• The San Juan Daily Star

Economic cabinet backs enabling legislation for debt deal, with technical tweaks

The island government’s economic cabinet officials are backing, with technical amendments, legislation filed by House Speaker Rafael Hernández Montañez, left, to enable the plan support agreement that would restructure some $35 billion in Puerto Rico government debt. (Photo by Tammy Olivencia)

By The Star Staff

The island government’s economic cabinet officials on Wednesday backed legislation to enable the plan support agreement that would restructure some $35 billion in central government debt, but continued to oppose cuts to pensions.

The information was provided at a hearing of the House Treasury and Budget Committee, chaired by Popular Democratic Party (PDP) Rep. Jesús Santa Rodríguez, to discuss House Bill 1003, which seeks to end the bankruptcy of Puerto Rico’s central government as debt deal confirmation hearings are slated for November. While the seventh debt adjustment plan covers about 90% of Puerto Rico’s total debt and pension liability, the Financial Oversight and Management Board still must restructure the $9 billion debt of the Puerto Rico Electric Power Authority and, separately, the Highway and Transportation Authority.

The legislation, filed by House Speaker Rafael Hernández Montañez and multiple PDP legislators this week, would restructure the government’s debt under Title III of the Puerto Rico Oversight, Management and Economic Stability Act, commonly known as PROMESA, and restore 100 percent of pension cuts for government retirees.

Fiscal Agency and Financial Advisory Authority Executive Director Omar J. Marrero Díaz said the House bill is an indispensable step toward achieving the confirmation of the debt deal by the Title III Court.

However, in a written statement, the economic component made up of Marrero Díaz, Treasury Secretary Francisco Parés Alicea and Office of Management and Budget Executive Director Juan C. Blanco Urrutia, proposed technical amendments to reflect the best way the agreements can be implemented.

“If the current debt deal is approved, it will reduce the central government’s public debt from $33 billion to approximately $7.4 billion,” Marrero Díaz said. “In addition, the annual payment of the central government debt will be reduced from up to $4.2 billion a year to $1.15 billion a year, including COFINA [Puerto Rico Sales Tax Financing Corp. debt].”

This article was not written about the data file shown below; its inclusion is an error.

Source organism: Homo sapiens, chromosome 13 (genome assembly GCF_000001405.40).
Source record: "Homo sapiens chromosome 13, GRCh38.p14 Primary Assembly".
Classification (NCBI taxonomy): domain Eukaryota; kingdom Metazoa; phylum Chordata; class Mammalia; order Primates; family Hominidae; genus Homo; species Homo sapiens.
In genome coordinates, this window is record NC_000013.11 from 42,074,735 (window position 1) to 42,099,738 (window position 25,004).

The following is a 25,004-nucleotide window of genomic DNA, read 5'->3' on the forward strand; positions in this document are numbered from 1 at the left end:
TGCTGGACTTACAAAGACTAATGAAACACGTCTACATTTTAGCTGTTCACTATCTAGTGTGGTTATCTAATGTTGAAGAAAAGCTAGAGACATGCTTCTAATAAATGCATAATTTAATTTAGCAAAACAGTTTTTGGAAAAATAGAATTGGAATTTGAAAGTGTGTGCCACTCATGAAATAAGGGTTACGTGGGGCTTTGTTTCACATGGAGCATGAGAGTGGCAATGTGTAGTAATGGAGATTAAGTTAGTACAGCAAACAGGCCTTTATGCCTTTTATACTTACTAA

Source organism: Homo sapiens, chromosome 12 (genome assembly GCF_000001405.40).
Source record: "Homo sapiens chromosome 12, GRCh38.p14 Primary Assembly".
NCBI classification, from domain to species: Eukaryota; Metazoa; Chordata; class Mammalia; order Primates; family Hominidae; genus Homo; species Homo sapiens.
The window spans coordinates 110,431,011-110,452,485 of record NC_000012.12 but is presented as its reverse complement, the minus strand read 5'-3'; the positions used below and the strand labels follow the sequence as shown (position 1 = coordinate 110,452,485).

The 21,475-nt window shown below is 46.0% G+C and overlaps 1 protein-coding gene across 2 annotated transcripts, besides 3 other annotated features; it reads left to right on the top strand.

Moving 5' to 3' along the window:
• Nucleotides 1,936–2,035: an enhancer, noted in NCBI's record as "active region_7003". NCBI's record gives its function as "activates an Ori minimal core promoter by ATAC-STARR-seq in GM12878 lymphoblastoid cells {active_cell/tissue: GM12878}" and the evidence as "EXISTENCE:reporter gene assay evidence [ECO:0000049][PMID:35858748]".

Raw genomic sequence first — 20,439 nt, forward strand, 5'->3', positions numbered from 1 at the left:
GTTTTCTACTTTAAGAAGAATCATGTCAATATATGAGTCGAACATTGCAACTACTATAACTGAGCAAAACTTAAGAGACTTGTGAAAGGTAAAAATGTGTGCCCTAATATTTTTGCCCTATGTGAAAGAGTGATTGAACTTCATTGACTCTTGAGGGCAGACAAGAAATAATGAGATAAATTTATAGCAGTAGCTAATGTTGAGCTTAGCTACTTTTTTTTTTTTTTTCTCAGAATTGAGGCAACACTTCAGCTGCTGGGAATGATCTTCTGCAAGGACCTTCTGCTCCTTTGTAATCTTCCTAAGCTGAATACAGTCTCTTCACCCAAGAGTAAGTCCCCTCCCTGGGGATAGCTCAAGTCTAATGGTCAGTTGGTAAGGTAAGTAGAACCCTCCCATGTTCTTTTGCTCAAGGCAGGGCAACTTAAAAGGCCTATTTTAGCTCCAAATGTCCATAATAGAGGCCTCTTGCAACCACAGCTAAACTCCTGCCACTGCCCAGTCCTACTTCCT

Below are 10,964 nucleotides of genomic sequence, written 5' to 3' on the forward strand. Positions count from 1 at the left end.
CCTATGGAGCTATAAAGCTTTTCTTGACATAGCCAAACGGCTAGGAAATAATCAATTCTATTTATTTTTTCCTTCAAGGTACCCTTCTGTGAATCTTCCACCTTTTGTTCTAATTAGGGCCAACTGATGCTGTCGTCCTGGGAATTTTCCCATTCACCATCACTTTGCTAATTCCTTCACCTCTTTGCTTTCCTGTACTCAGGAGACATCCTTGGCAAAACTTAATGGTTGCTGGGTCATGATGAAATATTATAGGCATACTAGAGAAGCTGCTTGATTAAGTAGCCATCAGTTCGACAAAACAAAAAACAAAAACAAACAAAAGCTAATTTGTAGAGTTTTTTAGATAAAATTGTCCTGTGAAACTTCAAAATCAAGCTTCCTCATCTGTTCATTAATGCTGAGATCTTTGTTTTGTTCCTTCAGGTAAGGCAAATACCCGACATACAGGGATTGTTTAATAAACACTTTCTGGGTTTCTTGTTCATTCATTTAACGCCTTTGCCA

The implementation of the plan support agreement calls for the issuance of around $7.4 billion in new general obligation (GO) bonds and the creation of a contingent value instrument (CVI) in exchange for existing bonds.

Marrero Díaz said the new debt issuance by the central government must be authorized by law to comply with the provisions of the Puerto Rico Constitution.

“Section 314 of PROMESA establishes that one of the conditions for the Title III Court to approve the debt deal is that the necessary legislative approval has to be obtained under the laws of Puerto Rico to implement any agreement established in the Plan,” he said.

Hernández Montañez, meanwhile, said the legislation he presented takes the affirmative steps necessary to direct Puerto Rico’s exit from the bankruptcy procedure created under Title III of PROMESA.

House Bill 1003 authorizes the issuance of the new GO bonds and CVI to implement the debt deal agreed with the creditors.

“The approval of this bill with the incorporation of the technical amendments described is an essential step so that we can exit the restructuring process,” Marrero Díaz said.

The technical amendments proposed by the executive fiscal entity result in minor changes to the definition of Rum Tax Income of the Commonwealth. The bill also clarifies that the amount of $7.4 billion in bonds to be issued under the Plan will refer to the initial principal amount, since the total principal may vary throughout the term of the bonds.

Also recommended in the economic cabinet members’ presentation were changes in the terminology of the bill in order to make the language the same as the wording in the Puerto Rico Constitution.

Marrero Díaz requested clarification of some aspects related to the income allocated to the Extraordinary Fund to Address the Collection and Disposal of Waste and to implement recycling programs in the municipalities. The legislation aims to ensure that island towns have sufficient income.

“We are aware of the needs of the municipalities and we support the creation of the Municipal Fund or the use of the Equalization Fund for such purposes,” Marrero Díaz said. “In the event that a portion of the 1.03 percent special tax on real and personal property in Puerto Rico is allocated to the Municipal Fund, it must be clearly established what portion will be allocated to said fund.”

The debt support agreement is supported by more than 80% of the aggregate claims of GO bondholders and Public Buildings Authority (AEP by its Spanish initials) bondholders.

The over 200-page plan includes three supporting agreements: the agreement with the GO and AEP bondholders, the agreement with the Official Committee of Retirees and an agreement reached with Servidores Públicos Unidos, among others.

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